Chafer was born in Rock Creek, Ohio to Thomas and Lomira Chafer and was the second of three children. His father, a parson, died when he was 11 years old from tuberculosis, and his mother supported the family by teaching school and keeping boarders in the family home. Chafer attended the Rock Creek Public School as a young boy, and the New Lyme Institution in New Lyme, Ohio from 1885 to 1888. Here he discovered a talent for music and choir.
From 1889 to 1891, Chafer attended Oberlin College, where he met Ella Loraine Case. They were married April 22, 1896 and formed a traveling evangelistic music ministry, he singing or preaching and she playing the organ. Their marriage lasted until she died in 1944.
Ordained in 1900 by a Council of Congregational Ministers in the First Congregational Church in Buffalo and in 1903 he ministered as an evangelist in the Presbytery of Troy in Massachusetts and became associated with the ministry of Cyrus Scofield, who became his mentor.
During this early period, Chafer began writing and developing his theology. He taught bible classes and music at the Mount Hermon School for Boys from 1906 to 1910. He joined the Orange Presbytery in 1912 due to the increasing influence of his ministry in the south. He aided Scofield in establishing the Philadelphia School of the Bible in 1913. From 1923 to 1925, he served as general secretary of the Central American Mission.
When Scofield died in 1921, Chafer moved to Dallas, Texas to pastor the First Congregational Church of Dallas where Scofield had ministered. Then, in 1924, Chafer and his friend William Henry Griffith Thomas realized their vision of a simple, Bible‐teaching theological seminary and founded Dallas Theological Seminary (originally Evangelical Theological College). Chafer served as president of the seminary and professor of Systematic Theology from 1924 until his death. He died with friends while away at a conference in Seattle, Washington in August 1952.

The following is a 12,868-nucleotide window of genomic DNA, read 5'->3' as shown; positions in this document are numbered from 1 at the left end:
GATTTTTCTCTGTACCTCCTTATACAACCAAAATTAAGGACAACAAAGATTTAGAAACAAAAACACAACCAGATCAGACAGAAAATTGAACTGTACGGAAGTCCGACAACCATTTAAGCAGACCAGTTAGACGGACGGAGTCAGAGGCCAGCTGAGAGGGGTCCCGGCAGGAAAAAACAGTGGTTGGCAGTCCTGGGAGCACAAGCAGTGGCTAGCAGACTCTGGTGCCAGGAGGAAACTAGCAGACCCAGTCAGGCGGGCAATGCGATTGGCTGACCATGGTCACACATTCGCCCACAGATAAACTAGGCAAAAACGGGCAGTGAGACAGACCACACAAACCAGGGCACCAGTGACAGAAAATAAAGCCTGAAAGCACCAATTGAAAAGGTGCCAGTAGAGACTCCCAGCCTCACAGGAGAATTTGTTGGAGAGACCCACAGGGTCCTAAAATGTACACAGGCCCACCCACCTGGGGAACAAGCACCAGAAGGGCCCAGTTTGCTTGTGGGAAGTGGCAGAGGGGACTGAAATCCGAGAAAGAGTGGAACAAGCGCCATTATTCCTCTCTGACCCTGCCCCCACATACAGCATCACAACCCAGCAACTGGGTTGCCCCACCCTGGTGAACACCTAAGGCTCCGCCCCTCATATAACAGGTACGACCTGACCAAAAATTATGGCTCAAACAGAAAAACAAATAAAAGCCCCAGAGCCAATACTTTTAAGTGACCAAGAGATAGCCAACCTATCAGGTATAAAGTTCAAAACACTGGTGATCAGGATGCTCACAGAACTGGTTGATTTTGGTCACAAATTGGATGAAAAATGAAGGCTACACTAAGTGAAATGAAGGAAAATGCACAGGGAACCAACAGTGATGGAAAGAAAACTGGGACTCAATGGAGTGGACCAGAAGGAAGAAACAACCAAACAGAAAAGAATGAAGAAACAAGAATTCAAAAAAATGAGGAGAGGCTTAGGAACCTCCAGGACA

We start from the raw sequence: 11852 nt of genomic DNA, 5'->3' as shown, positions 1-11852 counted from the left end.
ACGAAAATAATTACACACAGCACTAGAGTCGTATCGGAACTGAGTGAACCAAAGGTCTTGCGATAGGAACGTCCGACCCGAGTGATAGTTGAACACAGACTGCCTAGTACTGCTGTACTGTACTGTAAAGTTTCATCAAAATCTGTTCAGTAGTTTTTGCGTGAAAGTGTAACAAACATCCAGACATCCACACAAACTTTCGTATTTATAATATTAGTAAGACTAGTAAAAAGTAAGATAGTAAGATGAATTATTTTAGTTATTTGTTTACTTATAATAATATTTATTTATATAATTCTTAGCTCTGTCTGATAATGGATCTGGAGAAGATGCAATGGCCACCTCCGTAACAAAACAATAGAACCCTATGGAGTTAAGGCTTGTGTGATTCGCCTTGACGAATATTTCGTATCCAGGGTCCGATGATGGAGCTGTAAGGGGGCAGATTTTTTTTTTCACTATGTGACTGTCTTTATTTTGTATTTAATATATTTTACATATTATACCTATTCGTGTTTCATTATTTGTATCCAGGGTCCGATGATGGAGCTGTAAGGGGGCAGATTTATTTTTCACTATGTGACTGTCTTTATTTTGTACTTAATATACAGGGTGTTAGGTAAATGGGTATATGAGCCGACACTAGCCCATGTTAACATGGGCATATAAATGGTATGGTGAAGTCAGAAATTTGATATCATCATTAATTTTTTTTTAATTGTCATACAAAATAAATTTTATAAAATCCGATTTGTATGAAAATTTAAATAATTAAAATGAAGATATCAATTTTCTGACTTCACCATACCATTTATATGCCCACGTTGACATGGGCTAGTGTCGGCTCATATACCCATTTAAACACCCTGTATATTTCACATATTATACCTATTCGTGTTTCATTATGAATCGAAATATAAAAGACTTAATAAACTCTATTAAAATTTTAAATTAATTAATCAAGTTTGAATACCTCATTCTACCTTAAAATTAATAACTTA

In 1953, the newly‐built chapel was designated the Lewis Sperry Chafer Chapel after the recently passed leader.
During his life, Chafer received his Litt.D. from Dallas in 1924, D.D. from Wheaton in 1926, and Th.D. from the Aix‐en‐Province, France, Protestant Seminary in 1946.
Chafer had a tremendous influence on the evangelical movement. Among his students were Jim Rayburn, founder of Young Life (as well as many of Young Life’s first staff members), Ken Taylor, author of The Living Bible translation, and numerous future Christian educators and pastors, including Howard Hendricks, J. Dwight Pentecost, Charles Ryrie, R. B. Thieme, Jr. and John Walvoord, who succeeded him as president of DTS.
Chafer was recognized among his friends and peers for his balanced, simple life. He was a well‐spoken and relaxed leader and was not a fire and brimstone preacher. Chafer believed the basic truths for Christian living are found in Romans 5, a chapter which teaches about peace, Grace, weakness, hope, sacrifice, love, and joy.
In recognition of this, Dallas Theological Seminary offers a commencement award, the Lewis Sperry Chafer Award, every year to the graduating master’s student who: “in the judgment of the faculty because of his well‐balanced Christian character, scholarship, and spiritual leadership, best embodies and portrays the ideals of Dallas Theological Seminary.” An additional award, the Lorrain Chafer Award, is awarded to the graduating international master’s student who: “in the judgment of the faculty, best evidences well‐balanced Christian character, scholarship, and spiritual leadership.”
The Dallas Seminary Foundation has also set up a charitable giving program called the Lewis Sperry Chafer Legacy, recognizing the graciousness in Chafer’s life.